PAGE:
What can New Zealanders expect to see post COVID-19?

Property pulse check


The start of 2020 held much promise for the property market, but what can New Zealanders expect to see post COVID-19? Resimac spoke to CoreLogic’s Senior Property Economist, Kelvin Davidson, for a pulse check on the property market.

Prior to the pandemic, what shape was the New Zealand property market in?


The first two months of the year revealed a strengthening market, with sales volumes rising and value growth accelerating. In particular, Auckland and Christchurch were turning a corner and showing great promise.

In the months prior to lockdown, the CoreLogic Buyer Classification data had showed that investors had been providing a lot of the momentum for sales volumes. Property was looking especially attractive to investors as a result of low returns on other assets such as term deposits, along with the flexibility property offers (e.g. rent or renovate and sell).

What is currently happening with the property market?


When the nation went into level four lockdown on the 25th of March it effectively placed the property market into a holding pattern.

Uncertainty is very high at present, but we estimate that property sales for 2020 could end up 15-20 per cent lower than last year (70,000 homes sold compared to 85,000 the previous year).

Will the property market bounce bank as soon as the lockdown restrictions are lifted?


By the middle of the year we should have seen deals that were deferred during lockdown be finalised (or abandoned) and the ‘true’ market will become clearer. The level of activity is likely to be subdued as would-be sellers sit tight and wait to see what happens in terms of demand from buyers (potentially affected by rising unemployment).

What sectors of the property market have been most impacted by the virus?


Investors who rely on holiday rental income have, and will continue to, feel the impact of travel bans and rising unemployment. Queenstown investors could be more vulnerable than others.

Prior to the arrival of COVID-19, first home buyers were clear and present in the market, but with KiwiSaver balances reduced and property deposits dwindling they may struggle to access the market as readily as before.

What factors will influence the recovery of the property market?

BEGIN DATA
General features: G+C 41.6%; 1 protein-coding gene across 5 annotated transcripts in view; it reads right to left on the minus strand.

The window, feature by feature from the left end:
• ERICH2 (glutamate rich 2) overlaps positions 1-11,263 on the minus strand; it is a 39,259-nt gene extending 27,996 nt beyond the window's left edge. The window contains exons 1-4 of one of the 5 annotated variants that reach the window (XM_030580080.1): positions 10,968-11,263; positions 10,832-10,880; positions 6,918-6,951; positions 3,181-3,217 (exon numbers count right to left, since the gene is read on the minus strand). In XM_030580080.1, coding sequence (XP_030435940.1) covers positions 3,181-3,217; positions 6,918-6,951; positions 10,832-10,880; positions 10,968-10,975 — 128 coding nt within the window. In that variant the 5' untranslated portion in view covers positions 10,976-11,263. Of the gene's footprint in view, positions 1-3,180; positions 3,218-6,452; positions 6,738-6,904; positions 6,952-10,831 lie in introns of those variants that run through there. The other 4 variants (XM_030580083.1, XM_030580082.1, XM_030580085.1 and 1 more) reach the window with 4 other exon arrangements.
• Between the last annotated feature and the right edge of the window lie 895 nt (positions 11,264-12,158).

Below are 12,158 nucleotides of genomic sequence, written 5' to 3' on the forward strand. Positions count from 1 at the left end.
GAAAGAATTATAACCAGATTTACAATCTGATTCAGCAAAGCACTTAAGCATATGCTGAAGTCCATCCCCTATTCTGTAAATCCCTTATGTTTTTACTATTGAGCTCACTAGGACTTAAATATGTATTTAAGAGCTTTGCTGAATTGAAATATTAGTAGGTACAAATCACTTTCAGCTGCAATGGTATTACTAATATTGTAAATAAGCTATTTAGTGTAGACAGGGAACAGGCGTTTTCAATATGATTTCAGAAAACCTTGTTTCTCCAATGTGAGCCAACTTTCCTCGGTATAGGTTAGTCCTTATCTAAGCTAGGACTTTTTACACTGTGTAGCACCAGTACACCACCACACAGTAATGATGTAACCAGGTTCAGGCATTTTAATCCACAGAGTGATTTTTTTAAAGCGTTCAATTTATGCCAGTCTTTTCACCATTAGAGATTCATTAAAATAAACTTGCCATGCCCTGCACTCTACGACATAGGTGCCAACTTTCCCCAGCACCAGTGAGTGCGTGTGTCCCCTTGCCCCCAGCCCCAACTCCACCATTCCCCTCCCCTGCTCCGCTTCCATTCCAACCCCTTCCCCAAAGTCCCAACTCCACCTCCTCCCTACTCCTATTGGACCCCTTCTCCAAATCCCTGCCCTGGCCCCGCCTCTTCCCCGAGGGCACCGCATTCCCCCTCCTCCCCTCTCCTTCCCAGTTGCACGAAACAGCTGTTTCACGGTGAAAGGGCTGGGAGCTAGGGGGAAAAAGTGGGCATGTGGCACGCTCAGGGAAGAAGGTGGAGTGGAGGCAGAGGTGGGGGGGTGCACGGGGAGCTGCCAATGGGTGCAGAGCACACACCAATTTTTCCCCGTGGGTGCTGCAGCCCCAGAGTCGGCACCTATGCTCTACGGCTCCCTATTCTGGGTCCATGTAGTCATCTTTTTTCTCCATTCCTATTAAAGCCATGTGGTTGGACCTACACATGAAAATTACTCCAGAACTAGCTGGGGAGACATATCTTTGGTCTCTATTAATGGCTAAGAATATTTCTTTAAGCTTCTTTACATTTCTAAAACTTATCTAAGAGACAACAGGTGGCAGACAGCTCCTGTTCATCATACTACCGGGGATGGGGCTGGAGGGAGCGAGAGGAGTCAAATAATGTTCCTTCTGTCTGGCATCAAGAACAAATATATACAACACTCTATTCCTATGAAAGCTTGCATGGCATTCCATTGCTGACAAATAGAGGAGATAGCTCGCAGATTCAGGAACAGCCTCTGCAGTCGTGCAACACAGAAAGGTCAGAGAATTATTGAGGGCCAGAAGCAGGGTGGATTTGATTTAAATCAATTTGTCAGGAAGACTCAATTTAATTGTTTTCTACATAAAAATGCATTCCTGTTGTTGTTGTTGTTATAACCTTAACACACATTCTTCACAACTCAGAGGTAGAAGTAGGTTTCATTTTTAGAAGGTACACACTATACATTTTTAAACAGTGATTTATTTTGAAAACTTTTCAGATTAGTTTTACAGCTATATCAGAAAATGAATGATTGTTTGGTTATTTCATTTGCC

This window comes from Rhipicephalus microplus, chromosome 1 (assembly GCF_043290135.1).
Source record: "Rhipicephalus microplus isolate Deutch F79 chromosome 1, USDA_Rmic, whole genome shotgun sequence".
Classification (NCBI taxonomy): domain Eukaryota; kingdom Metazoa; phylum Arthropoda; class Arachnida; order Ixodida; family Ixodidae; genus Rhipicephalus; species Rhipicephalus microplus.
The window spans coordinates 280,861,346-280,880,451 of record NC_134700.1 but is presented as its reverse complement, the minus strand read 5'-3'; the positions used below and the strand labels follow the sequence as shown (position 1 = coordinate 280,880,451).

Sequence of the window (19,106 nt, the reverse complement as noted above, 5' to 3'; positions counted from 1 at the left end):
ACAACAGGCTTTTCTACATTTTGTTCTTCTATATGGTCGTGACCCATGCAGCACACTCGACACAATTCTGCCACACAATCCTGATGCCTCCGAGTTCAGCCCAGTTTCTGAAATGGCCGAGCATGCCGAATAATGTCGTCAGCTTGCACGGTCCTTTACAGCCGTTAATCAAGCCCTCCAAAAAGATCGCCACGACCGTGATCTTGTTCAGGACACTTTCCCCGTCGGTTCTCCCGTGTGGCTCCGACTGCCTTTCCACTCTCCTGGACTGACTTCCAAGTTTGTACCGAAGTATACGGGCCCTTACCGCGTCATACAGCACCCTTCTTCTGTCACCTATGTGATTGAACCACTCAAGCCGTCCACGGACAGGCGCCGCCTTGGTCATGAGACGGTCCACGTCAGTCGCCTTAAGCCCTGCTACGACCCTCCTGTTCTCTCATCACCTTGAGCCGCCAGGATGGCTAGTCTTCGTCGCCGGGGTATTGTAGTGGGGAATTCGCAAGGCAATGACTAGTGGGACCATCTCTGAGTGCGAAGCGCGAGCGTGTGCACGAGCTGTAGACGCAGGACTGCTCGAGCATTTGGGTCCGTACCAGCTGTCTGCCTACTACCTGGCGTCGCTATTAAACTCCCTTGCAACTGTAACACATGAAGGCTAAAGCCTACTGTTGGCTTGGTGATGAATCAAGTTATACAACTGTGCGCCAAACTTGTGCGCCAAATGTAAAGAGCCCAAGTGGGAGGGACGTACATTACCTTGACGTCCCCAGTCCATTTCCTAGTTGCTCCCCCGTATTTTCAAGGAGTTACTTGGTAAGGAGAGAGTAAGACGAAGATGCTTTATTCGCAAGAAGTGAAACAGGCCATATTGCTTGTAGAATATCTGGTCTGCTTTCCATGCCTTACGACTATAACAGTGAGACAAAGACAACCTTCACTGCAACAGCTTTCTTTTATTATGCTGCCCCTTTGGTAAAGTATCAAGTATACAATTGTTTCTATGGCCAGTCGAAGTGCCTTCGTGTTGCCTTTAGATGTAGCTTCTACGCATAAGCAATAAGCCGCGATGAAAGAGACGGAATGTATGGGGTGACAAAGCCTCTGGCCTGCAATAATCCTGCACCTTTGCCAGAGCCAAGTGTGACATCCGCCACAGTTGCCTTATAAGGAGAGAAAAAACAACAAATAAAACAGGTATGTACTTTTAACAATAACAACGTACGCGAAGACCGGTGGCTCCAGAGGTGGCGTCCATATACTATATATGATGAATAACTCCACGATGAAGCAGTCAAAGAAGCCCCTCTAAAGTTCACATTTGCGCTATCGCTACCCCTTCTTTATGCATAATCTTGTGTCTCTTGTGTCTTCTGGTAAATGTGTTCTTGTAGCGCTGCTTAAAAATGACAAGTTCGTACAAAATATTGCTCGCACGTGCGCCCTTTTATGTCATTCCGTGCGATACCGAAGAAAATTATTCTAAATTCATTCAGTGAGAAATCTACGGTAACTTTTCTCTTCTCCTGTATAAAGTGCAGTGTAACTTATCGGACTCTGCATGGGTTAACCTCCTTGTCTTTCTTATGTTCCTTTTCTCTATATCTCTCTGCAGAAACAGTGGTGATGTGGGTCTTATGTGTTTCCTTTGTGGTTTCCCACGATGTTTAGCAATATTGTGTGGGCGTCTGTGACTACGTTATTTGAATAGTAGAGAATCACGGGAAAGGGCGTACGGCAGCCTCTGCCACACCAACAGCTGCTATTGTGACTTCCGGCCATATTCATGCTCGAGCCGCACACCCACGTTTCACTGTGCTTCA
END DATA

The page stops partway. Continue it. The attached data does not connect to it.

In terms of the economic backdrop, the outlook is tough. GDP is expected to fall by about six to seven per cent this year and the unemployment rate to more than double from four per cent to as much as 10 per cent.

However, the size of the government support package (more than $20 billion across wage subsidies, wider fiscal package such as extra health spending and business tax changes, and business finance guarantees), the measures taken by the Reserve Bank (official cash rate of 0.25 per cent for the next year at least, delaying of extra capital requirements for banks, and quantitative easing), and support from the retail lenders (such as mortgage payment deferrals) are all reassuring factors.

Will the impact on the property market be the same as the Global Financial Crisis?


The lending environment is very different to what was seen in the Global Financial Crisis. When that crisis hit in 2008, lenders had to tighten their criteria for borrowers and were highly risk averse. Credit conditions are expected to remain relatively supportive this time for people with income and a willingness to borrow, and this is good news for the property sector. The Reserve Bank’s move to suspend the loan to value ratio speed limits is a nice little bonus for the property market, although it probably won’t be a game-changer.

Is there a silver lining to be seen in the current situation?


Overall, it’s hard to draw clear conclusions about the current state of the property market, because there isn’t a lot of data available to analyse yet. The data will start to be available from early May, but especially when it comes to sales/activity indicators, the volume of data will be low. In other words, we’ll have to ‘wait and see’.

One positive point is that listings levels were quite low as we headed into lockdown, so the supply/demand balance could still provide some support for prices over the next few months.

It’s also comforting to know the property market went into lockdown in a strong position and that real estate is slower-moving than other investment choices (e.g. the share market), so tends to react less to every bump to the economy or financial markets.


The opinions expressed in this article are the opinions of the author(s) and not necessarily those of Resimac. The above is general commentary only and is not advice tailored to any individual’s financial situation. We recommend seeking advice from an insurance or finance professional before implementing changes relating to your finances.